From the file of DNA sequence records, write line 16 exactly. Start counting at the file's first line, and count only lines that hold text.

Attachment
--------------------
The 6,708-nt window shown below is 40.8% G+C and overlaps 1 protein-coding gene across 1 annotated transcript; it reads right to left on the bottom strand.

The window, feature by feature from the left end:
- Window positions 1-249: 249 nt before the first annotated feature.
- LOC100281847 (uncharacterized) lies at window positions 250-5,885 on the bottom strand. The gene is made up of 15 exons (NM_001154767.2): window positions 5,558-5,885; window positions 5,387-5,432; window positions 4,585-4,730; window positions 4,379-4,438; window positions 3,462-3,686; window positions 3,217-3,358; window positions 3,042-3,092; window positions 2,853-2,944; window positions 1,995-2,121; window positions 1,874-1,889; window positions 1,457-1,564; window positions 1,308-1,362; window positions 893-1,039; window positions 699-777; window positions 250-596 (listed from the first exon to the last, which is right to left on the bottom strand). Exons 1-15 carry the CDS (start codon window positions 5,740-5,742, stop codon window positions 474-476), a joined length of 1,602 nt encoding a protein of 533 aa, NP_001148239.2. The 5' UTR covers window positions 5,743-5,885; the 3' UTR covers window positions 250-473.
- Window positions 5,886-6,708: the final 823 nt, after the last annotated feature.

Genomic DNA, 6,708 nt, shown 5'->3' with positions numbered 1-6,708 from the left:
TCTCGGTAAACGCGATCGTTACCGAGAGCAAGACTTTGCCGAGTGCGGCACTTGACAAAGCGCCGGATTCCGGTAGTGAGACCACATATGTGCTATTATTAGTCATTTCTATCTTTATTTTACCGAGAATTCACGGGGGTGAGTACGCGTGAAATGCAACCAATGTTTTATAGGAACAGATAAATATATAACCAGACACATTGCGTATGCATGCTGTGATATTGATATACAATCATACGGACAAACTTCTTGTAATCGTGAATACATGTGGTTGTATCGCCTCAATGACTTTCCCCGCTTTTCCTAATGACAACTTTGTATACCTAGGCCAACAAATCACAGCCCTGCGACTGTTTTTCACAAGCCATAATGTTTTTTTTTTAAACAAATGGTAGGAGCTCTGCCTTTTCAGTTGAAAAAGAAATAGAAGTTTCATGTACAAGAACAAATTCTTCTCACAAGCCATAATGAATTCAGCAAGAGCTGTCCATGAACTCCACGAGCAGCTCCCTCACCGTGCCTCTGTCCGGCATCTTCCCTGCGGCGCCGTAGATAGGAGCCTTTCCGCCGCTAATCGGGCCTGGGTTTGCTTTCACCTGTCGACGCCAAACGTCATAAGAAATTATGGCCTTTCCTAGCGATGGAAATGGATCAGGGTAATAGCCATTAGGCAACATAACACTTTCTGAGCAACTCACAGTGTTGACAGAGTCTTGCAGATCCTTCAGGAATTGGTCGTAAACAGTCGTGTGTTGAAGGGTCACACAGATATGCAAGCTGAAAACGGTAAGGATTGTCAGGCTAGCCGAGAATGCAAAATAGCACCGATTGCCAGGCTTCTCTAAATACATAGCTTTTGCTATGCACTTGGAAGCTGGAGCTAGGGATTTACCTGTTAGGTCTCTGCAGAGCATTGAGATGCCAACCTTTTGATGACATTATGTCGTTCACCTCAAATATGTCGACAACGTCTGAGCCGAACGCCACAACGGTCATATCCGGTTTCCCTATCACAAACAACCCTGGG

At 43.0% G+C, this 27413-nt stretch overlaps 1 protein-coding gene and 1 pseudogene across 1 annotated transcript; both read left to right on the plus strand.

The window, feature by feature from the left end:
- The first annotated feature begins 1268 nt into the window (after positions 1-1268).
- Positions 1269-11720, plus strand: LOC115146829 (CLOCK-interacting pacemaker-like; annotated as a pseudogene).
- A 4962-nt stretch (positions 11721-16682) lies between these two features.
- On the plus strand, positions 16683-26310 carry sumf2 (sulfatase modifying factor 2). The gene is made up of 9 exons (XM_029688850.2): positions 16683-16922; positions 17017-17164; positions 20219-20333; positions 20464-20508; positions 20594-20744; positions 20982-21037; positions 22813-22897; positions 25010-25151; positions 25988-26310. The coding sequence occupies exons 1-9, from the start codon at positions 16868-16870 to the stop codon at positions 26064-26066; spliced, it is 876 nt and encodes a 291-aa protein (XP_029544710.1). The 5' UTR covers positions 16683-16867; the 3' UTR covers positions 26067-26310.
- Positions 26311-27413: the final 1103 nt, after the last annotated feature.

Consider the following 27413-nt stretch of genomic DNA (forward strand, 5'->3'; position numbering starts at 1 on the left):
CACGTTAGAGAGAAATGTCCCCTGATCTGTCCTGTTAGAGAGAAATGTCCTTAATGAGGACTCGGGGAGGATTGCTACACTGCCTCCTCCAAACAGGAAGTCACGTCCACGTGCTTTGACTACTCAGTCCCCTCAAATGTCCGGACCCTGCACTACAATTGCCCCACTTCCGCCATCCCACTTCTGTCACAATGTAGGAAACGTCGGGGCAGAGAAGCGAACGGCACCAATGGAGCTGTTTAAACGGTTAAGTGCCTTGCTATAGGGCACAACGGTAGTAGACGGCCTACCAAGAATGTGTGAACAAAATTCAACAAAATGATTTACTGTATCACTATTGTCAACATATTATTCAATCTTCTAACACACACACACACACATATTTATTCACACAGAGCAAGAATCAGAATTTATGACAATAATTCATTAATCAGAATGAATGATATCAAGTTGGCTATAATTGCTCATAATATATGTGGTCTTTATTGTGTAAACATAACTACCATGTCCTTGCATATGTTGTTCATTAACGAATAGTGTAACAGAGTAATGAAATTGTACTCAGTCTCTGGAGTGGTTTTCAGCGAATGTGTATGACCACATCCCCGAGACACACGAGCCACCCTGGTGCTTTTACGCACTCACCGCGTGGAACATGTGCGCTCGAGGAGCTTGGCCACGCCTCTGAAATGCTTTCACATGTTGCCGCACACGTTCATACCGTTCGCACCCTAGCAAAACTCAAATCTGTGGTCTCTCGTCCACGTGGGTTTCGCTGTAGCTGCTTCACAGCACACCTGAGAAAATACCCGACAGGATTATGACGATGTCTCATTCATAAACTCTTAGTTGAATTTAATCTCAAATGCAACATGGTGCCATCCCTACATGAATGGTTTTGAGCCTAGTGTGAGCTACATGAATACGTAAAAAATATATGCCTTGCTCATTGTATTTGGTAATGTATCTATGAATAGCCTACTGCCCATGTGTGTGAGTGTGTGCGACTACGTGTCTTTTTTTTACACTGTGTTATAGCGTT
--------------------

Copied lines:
CACGTTAGAGAGAAATGTCCCCTGATCTGTCCTGTTAGAGAGAAATGTCCTTAATGAGGACTCGGGGAGGATTGCTACACTGCCTCCTCCAAACAGGAAGTCACGTCCACGTGCTTTGACTACTCAGTCCCCTCAAATGTCCGGACCCTGCACTACAATTGCCCCACTTCCGCCATCCCACTTCTGTCACAATGTAGGAAACGTCGGGGCAGAGAAGCGAACGGCACCAATGGAGCTGTTTAAACGGTTAAGTGCCTTGCTATAGGGCACAACGGTAGTAGACGGCCTACCAAGAATGTGTGAACAAAATTCAACAAAATGATTTACTGTATCACTATTGTCAACATATTATTCAATCTTCTAACACACACACACACACATATTTATTCACACAGAGCAAGAATCAGAATTTATGACAATAATTCATTAATCAGAATGAATGATATCAAGTTGGCTATAATTGCTCATAATATATGTGGTCTTTATTGTGTAAACATAACTACCATGTCCTTGCATATGTTGTTCATTAACGAATAGTGTAACAGAGTAATGAAATTGTACTCAGTCTCTGGAGTGGTTTTCAGCGAATGTGTATGACCACATCCCCGAGACACACGAGCCACCCTGGTGCTTTTACGCACTCACCGCGTGGAACATGTGCGCTCGAGGAGCTTGGCCACGCCTCTGAAATGCTTTCACATGTTGCCGCACACGTTCATACCGTTCGCACCCTAGCAAAACTCAAATCTGTGGTCTCTCGTCCACGTGGGTTTCGCTGTAGCTGCTTCACAGCACACCTGAGAAAATACCCGACAGGATTATGACGATGTCTCATTCATAAACTCTTAGTTGAATTTAATCTCAAATGCAACATGGTGCCATCCCTACATGAATGGTTTTGAGCCTAGTGTGAGCTACATGAATACGTAAAAAATATATGCCTTGCTCATTGTATTTGGTAATGTATCTATGAATAGCCTACTGCCCATGTGTGTGAGTGTGTGCGACTACGTGTCTTTTTTTTACACTGTGTTATAGCGTT